A combination of accidental leaks and deliberate venting or flaring of methane gas from public and Native American lands released about 375 billion cubic feet of methane into the atmosphere between 2009 and 2014, according to government estimates. The leaks waste a valuable resource — the lost methane could have supplied energy for 5.1 million U.S. homes for a year — while also putting more heat-trapping greenhouse gases in to the atmosphere, U.S. officials say.
“I think most people would agree that we should be using our nation’s natural gas to power our economy – not wasting it by venting and flaring it into the atmosphere,” Interior Secretary Sally Jewell said in announcing the proposal. “We need to modernize decades-old standards to reflect existing technologies so that we can cut down on harmful methane emissions.”
The proposed regulations — which are opposed by the oil and gas industry — are the latest in a series of initiatives aimed at lowering U.S. emissions of greenhouse gases, which scientists say are contributing to a dangerous warming of the planet. The Environmental Protection Agency is expected to announce similar curbs for other oil and gas operations as part of an administration-wide effort to reduce U.S. emissions of methane gas by at least 40 percent by the year 2025, compared to 2012 levels.
Methane, the main component in natural gas, is about 25 times more potent than carbon dioxide in trapping the sun’s heat in the lower atmosphere, according to EPA estimates. But methane also dissipates relatively quickly —in a few decades, compared to centuries for carbon dioxide. Scientists say rapidly cutting methane pollution can buy the world’s nations more time to tackle the bigger challenge of reducing carbon emissions.
The Interior Department rules, if finalized, would impose new limits on venting and flaring — or burning off — of excess natural gas, a common practice in the oil and gas industry that prevents the buildup of pressure on wellheads. The proposals also sets standards for equipment by used energy companies and requires more frequent inspections to check for leaks, in the first significant update of the Interior Department’s regulations on methane in three decades.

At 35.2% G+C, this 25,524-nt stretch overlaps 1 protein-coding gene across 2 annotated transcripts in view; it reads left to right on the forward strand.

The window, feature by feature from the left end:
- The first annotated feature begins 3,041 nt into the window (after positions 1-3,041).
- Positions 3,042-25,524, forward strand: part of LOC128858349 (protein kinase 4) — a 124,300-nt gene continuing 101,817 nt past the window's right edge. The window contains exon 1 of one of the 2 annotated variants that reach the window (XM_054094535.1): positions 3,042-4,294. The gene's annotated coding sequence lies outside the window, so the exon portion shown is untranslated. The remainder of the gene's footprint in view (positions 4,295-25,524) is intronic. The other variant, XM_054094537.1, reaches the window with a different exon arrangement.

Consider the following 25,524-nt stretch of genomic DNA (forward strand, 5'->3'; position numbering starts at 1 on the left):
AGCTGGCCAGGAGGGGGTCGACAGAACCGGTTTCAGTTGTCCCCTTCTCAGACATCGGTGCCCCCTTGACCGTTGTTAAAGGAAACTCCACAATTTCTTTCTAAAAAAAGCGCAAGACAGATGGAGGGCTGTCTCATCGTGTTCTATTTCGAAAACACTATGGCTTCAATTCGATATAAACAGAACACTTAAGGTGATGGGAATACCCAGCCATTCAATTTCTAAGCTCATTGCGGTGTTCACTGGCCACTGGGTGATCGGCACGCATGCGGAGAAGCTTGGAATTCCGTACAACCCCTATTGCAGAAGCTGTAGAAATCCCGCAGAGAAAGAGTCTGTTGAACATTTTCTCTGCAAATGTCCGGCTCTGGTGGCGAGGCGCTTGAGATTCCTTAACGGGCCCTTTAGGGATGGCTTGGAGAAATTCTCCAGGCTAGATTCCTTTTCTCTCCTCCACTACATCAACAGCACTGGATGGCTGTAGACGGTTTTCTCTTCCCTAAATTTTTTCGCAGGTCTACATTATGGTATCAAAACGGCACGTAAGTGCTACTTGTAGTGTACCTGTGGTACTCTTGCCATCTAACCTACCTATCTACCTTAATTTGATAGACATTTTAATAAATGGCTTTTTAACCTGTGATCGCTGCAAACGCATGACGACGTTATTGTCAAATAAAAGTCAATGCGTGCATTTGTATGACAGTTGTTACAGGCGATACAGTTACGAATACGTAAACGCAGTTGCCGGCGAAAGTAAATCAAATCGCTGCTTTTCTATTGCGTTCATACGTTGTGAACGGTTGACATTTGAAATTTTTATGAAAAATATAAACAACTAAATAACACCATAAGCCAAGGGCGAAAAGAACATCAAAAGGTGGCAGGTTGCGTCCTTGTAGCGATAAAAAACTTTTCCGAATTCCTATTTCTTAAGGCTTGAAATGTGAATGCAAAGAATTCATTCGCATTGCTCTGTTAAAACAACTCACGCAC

Administration officials estimate that the regulations would prevent the loss about at least $115 million worth of methane a year, more than offsetting the equipment costs.
“The gas saved would be enough to supply every household in the cities of Dallas and Denver combined, every year,” said Neil Kornze, director of the Bureau of Land Management, the agency that oversees the bulk of government-owned lands in Western states.
Industry officials criticized the proposals as burdensome and unnecessary, saying energy companies already are adopting voluntary measures to prevent the loss of valuable methane.
“Another duplicative rule at a time when methane emissions are already falling — and on top of an onslaught of other new BLM and EPA regulations — could drive more energy production off federal lands,” said Erik Milito, director of upstream and industry operations for the American Petroleum Institute, the largest trade association for oil and gas companies. “That means less federal revenue, fewer jobs, higher costs for consumers, and less energy security.”
But environmentalists and watchdog groups praised the proposal as a boon for taxpayers and the environment.
“For too long, oil and gas companies have been allowed to waste billions of cubic feet in natural gas and avoid paying hundreds of millions in royalties,” said Ryan Alexander, president of Taxpayers for Common Sense, a fiscal watchdog group.
Josh Mantell, carbon management campaign manager for The Wilderness Society, applauded the proposed rule as a significant step in controlling greenhouse gas emissions. “These guidelines would have the added benefit of reducing pollution that causes disease and emissions that contribute to climate change,” Mantell said.
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